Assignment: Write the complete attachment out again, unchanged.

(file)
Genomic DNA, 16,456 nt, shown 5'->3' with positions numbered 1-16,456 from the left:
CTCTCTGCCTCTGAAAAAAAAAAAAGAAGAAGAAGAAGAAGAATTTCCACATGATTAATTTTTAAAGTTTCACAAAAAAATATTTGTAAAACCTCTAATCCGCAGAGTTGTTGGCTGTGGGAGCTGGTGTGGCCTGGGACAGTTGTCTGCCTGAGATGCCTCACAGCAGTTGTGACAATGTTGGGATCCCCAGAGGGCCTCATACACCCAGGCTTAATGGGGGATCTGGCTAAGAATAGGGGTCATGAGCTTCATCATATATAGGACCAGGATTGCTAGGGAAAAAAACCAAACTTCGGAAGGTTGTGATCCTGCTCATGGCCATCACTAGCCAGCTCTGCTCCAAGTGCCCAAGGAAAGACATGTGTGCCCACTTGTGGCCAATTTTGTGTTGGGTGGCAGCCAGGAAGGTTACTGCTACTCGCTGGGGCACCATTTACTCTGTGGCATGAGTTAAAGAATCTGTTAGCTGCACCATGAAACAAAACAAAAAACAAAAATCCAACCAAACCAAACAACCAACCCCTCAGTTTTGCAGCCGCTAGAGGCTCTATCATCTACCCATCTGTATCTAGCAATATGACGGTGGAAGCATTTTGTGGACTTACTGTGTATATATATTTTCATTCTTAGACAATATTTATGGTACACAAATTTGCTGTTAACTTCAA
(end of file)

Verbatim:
Genomic DNA, 16,456 nt, shown 5'->3' with positions numbered 1-16,456 from the left:
CTCTCTGCCTCTGAAAAAAAAAAAAGAAGAAGAAGAAGAAGAATTTCCACATGATTAATTTTTAAAGTTTCACAAAAAAATATTTGTAAAACCTCTAATCCGCAGAGTTGTTGGCTGTGGGAGCTGGTGTGGCCTGGGACAGTTGTCTGCCTGAGATGCCTCACAGCAGTTGTGACAATGTTGGGATCCCCAGAGGGCCTCATACACCCAGGCTTAATGGGGGATCTGGCTAAGAATAGGGGTCATGAGCTTCATCATATATAGGACCAGGATTGCTAGGGAAAAAAACCAAACTTCGGAAGGTTGTGATCCTGCTCATGGCCATCACTAGCCAGCTCTGCTCCAAGTGCCCAAGGAAAGACATGTGTGCCCACTTGTGGCCAATTTTGTGTTGGGTGGCAGCCAGGAAGGTTACTGCTACTCGCTGGGGCACCATTTACTCTGTGGCATGAGTTAAAGAATCTGTTAGCTGCACCATGAAACAAAACAAAAAACAAAAATCCAACCAAACCAAACAACCAACCCCTCAGTTTTGCAGCCGCTAGAGGCTCTATCATCTACCCATCTGTATCTAGCAATATGACGGTGGAAGCATTTTGTGGACTTACTGTGTATATATATTTTCATTCTTAGACAATATTTATGGTACACAAATTTGCTGTTAACTTCAA